The transport wing box 12a or the stabilizer box structure 12b comprises a pair of integrated sandwich panels 62 (see FIG. 1B) continuous from the first tip 16, 16a to the second tip 18, 18a of the airfoil frame 14, 14a. As shown in FIG. 2B, and as discussed above, each of the integrated sandwich panels 62 comprises facesheets 70 (see FIG. 2B), such as composite skin facesheets, sandwiching one or more core portions 66 and adjacent dense packs 80 oriented in an axial direction. As discussed in detail above and shown in FIG. 2B, in one embodiment, each facesheet 70 has a facesheet composite ply layup 76 substantially comprised of bias oriented plies 86, and preferably bias oriented plies 86 with fibers oriented at plus or minus forty-five degrees (±45°) or about plus or minus forty-five degrees (±45°). In another embodiment, more preferably, the facesheet composite ply layup 76 may comprise 70%-80% bias oriented plies 86 with fibers oriented at plus or minus forty-five degrees (±45°) or about plus or minus forty-five degrees (±45°); 10%-20% plies with fibers oriented at ninety degrees (90°) or about ninety degrees (90°); and 0%-20% unidirectional plies 85 (see FIG. 2B) with unidirectional fibers oriented at zero degrees (0°) or about zero degrees (0°). Most preferably, the facesheet composite ply layup 76 may comprise 80% bias oriented plies 86 with fibers oriented at plus or minus forty-five degrees (+45°) or about plus or minus forty-five degrees (+45°); 10% plies with fibers oriented at ninety degrees (90°) or about ninety degrees (90°); and 10% unidirectional plies 85 with unidirectional fibers oriented at zero degrees (0°) or about zero degrees (0°). The facesheets 70 are configured to carry primarily torsion and pressure loads in shear and no significant axial loads. The facesheet composite ply layup 76 is preferably designed to enable the facesheets 70 to provide only continuous torsion, shear, and pressure load paths 28 (see FIG. 1A) across the box structure 12 and across the transport wing structure 13 or the stabilizer structure 24.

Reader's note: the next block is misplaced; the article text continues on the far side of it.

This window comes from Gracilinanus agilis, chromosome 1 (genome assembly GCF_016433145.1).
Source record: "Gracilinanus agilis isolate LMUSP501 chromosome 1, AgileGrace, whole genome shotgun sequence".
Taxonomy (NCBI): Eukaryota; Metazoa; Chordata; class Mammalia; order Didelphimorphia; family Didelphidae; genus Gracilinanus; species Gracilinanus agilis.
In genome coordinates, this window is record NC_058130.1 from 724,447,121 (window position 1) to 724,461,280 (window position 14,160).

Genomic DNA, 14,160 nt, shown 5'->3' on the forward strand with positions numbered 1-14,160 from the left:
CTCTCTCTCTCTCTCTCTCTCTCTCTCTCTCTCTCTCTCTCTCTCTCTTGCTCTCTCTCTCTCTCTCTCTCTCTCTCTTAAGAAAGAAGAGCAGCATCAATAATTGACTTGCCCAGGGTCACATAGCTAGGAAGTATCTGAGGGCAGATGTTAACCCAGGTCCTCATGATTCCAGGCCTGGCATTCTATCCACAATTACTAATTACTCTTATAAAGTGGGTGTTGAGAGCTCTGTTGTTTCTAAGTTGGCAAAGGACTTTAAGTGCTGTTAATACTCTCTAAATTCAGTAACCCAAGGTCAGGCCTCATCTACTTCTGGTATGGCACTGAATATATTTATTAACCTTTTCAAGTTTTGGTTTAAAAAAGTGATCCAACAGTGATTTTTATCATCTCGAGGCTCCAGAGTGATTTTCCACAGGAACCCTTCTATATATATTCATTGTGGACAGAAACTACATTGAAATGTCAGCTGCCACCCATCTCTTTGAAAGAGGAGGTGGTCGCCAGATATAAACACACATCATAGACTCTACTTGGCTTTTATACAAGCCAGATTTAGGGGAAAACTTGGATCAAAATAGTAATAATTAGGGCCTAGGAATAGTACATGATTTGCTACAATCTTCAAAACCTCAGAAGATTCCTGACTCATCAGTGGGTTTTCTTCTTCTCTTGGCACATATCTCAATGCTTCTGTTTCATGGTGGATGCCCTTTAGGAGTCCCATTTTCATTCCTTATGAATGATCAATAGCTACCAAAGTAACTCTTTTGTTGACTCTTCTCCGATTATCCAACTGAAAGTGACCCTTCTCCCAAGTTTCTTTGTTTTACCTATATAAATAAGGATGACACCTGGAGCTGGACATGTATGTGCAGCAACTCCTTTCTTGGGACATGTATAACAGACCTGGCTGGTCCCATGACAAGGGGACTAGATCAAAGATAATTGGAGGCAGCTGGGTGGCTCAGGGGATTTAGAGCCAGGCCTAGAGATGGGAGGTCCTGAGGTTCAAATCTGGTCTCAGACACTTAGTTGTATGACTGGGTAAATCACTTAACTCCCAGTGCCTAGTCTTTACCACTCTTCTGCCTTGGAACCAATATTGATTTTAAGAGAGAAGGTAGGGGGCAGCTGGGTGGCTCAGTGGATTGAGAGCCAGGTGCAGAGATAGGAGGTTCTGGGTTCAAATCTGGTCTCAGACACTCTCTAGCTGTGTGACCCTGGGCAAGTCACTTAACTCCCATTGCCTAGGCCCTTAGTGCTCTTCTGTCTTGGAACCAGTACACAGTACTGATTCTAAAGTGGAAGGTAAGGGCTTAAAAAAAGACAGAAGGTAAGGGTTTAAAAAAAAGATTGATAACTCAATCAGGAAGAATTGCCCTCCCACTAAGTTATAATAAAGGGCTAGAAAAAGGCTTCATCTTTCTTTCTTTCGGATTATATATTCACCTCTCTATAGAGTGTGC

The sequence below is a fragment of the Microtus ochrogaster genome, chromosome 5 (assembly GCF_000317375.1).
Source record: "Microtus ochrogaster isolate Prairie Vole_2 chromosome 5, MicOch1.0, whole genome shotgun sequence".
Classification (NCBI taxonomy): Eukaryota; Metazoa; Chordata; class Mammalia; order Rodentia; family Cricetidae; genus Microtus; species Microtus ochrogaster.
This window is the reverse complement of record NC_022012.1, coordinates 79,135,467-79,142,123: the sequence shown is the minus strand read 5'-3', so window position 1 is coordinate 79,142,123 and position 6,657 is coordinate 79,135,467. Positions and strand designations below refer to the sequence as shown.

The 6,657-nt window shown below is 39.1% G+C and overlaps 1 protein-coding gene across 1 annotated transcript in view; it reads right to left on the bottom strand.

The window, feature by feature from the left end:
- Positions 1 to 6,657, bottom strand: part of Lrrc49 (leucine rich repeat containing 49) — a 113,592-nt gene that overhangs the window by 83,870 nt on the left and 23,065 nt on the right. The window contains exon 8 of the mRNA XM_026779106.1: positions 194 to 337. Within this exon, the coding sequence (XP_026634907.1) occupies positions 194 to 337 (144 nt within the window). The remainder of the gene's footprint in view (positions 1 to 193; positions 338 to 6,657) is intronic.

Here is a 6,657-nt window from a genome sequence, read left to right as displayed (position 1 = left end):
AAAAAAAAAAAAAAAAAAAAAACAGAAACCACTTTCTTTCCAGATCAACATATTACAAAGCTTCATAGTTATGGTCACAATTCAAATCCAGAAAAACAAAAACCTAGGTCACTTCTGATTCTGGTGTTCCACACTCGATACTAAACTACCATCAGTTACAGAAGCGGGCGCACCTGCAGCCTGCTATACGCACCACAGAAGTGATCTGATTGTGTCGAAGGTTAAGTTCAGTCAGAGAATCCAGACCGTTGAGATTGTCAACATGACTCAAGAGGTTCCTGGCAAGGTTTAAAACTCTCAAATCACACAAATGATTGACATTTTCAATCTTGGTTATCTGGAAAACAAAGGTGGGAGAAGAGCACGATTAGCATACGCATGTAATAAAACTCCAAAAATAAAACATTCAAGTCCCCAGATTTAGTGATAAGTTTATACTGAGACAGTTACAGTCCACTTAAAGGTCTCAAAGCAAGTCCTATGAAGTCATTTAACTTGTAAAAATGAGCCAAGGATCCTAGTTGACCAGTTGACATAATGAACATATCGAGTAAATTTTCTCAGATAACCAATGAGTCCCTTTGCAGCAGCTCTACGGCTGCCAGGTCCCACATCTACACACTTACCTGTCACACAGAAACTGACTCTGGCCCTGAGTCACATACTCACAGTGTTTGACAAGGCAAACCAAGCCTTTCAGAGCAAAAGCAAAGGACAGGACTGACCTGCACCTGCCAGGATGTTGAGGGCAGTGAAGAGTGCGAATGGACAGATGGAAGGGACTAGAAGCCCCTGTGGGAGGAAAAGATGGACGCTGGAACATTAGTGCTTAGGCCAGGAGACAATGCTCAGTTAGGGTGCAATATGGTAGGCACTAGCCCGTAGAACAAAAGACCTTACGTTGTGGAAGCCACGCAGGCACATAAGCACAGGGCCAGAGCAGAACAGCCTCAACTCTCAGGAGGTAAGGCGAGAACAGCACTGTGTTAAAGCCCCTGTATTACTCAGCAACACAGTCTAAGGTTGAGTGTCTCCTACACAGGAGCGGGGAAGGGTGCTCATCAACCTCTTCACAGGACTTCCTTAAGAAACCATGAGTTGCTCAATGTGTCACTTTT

Each integrated sandwich panel 62 further comprises dense packs 80 adjacent to the one or more core portions 66 and joined to, preferably by bonding, and integrated with the facesheets 70. As discussed in detail above and shown in FIG. 2B, in one embodiment, each dense pack 80 preferably has a dense pack composite ply layup 82 comprised of a substantially orthogonal, unidirectional composite tape laminate 84 comprised of unidirectional plies 85 with unidirectional fibers oriented at zero degrees (0°) or about zero degrees (0°). As used herein “about zero degrees (0°)” means a range from zero degrees (0°) to ten degrees (10°). In another embodiment, more preferably, the dense pack composite ply layup 82 may comprise 70%-100% substantially orthogonal, unidirectional composite tape laminate 84 comprised of unidirectional plies 85 with unidirectional fibers oriented at zero degrees (0°) or about zero degrees (0°); 0%-25% bias oriented plies 86 with fibers oriented at an orientation in a range of plus or minus fifty degrees (±50°) to plus or minus seventy-five degrees (±75°), and more preferably at plus or minus sixty-fifty degrees (±65°); and 0%-10% plies with fibers oriented at ninety degrees (90°). Most preferably, the dense pack composite ply layup 82 may comprise 80% substantially orthogonal unidirectional plies with unidirectional fibers oriented at zero degrees (0°) or about zero degrees (0°); 20% bias oriented plies with fibers oriented at an orientation in a range of plus or minus fifty degrees (±50°) to plus or minus seventy-five degrees (±75°), and more preferably at plus or minus sixty-fifty degrees (±65°); and 0% plies with fibers oriented at ninety degrees) (90°). The dense packs 80 are configured to carry all significant box bending in axial tension and compression loads. The dense pack composite ply layup 82 is designed to enable the dense packs 80 to provide continuous bending and axial load paths 28 (see FIG. 1A) across the box structure 12 and across the transport wing structure 13 or the stabilizer structure 24, and preferably to provide all significant continuous bending and axial load paths 28. The dense packs 80 are preferably continuous between the first tip 16 (see FIG. 1A) and the second tip 18 (see FIG. 1A) of the airfoil frame 14 (see FIG. 1A).